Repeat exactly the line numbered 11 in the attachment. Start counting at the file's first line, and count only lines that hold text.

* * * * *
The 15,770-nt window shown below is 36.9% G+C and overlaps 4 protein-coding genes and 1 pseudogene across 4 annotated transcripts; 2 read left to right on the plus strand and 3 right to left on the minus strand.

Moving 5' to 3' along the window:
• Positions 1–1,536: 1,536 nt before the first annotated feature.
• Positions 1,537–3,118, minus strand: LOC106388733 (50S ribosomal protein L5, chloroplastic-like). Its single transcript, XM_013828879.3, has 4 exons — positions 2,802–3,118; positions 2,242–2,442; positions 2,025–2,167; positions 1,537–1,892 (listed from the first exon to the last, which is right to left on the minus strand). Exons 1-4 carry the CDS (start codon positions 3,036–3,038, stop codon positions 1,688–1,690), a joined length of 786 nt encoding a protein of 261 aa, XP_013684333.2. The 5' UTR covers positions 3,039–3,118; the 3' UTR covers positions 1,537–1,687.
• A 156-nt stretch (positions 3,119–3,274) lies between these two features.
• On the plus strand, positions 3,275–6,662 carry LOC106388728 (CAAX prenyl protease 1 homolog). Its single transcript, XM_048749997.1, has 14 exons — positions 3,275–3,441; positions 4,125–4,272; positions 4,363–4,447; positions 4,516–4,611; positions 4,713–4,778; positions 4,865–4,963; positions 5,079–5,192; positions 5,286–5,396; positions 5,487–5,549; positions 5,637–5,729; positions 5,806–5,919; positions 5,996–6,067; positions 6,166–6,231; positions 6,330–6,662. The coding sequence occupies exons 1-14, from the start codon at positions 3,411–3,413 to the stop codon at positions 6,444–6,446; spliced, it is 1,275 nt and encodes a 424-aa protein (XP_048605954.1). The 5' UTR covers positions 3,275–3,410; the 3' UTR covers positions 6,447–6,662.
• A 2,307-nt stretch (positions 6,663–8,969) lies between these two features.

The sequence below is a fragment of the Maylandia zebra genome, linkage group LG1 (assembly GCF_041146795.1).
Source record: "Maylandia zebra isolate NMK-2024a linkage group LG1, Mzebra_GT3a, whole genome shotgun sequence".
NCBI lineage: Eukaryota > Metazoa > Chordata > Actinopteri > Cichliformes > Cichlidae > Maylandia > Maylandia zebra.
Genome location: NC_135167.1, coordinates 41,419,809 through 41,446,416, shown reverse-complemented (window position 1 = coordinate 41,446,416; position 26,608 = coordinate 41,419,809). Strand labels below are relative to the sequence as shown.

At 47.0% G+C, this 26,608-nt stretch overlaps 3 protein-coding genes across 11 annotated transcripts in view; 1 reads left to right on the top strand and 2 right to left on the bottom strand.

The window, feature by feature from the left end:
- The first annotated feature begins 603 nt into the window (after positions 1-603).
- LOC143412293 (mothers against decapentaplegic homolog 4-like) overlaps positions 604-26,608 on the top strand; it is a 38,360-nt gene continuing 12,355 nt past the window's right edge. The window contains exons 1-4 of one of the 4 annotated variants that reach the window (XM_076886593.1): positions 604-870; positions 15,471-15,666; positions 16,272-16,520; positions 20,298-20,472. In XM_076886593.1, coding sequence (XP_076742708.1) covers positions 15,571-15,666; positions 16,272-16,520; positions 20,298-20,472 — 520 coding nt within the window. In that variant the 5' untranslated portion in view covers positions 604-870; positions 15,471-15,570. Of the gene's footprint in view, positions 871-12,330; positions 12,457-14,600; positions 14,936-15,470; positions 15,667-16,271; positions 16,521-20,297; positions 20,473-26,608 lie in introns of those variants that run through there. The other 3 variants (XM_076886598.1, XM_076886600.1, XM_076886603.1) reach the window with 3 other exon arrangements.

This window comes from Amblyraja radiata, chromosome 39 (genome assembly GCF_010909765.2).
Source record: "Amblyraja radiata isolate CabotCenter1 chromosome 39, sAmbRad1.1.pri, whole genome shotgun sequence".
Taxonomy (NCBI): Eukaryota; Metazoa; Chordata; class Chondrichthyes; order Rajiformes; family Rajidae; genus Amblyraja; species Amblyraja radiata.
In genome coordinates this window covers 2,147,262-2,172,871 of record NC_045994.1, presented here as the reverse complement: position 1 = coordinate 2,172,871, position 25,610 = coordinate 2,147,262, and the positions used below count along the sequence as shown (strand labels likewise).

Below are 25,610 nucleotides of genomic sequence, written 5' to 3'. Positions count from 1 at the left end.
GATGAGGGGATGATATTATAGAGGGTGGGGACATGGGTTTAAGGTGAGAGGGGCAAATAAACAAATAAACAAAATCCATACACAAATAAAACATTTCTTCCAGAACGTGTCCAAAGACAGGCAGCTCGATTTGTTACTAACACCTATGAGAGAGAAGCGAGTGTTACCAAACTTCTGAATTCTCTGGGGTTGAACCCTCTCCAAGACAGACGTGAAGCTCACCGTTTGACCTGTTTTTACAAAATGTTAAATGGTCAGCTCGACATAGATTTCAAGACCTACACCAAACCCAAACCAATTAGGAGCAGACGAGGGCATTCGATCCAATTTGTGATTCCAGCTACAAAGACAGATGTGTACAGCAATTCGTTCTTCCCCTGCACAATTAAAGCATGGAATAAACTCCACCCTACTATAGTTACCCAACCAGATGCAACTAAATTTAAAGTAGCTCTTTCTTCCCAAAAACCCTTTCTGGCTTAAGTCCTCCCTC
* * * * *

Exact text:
Genome location: NC_135167.1, coordinates 41,419,809 through 41,446,416, shown reverse-complemented (window position 1 = coordinate 41,446,416; position 26,608 = coordinate 41,419,809). Strand labels below are relative to the sequence as shown.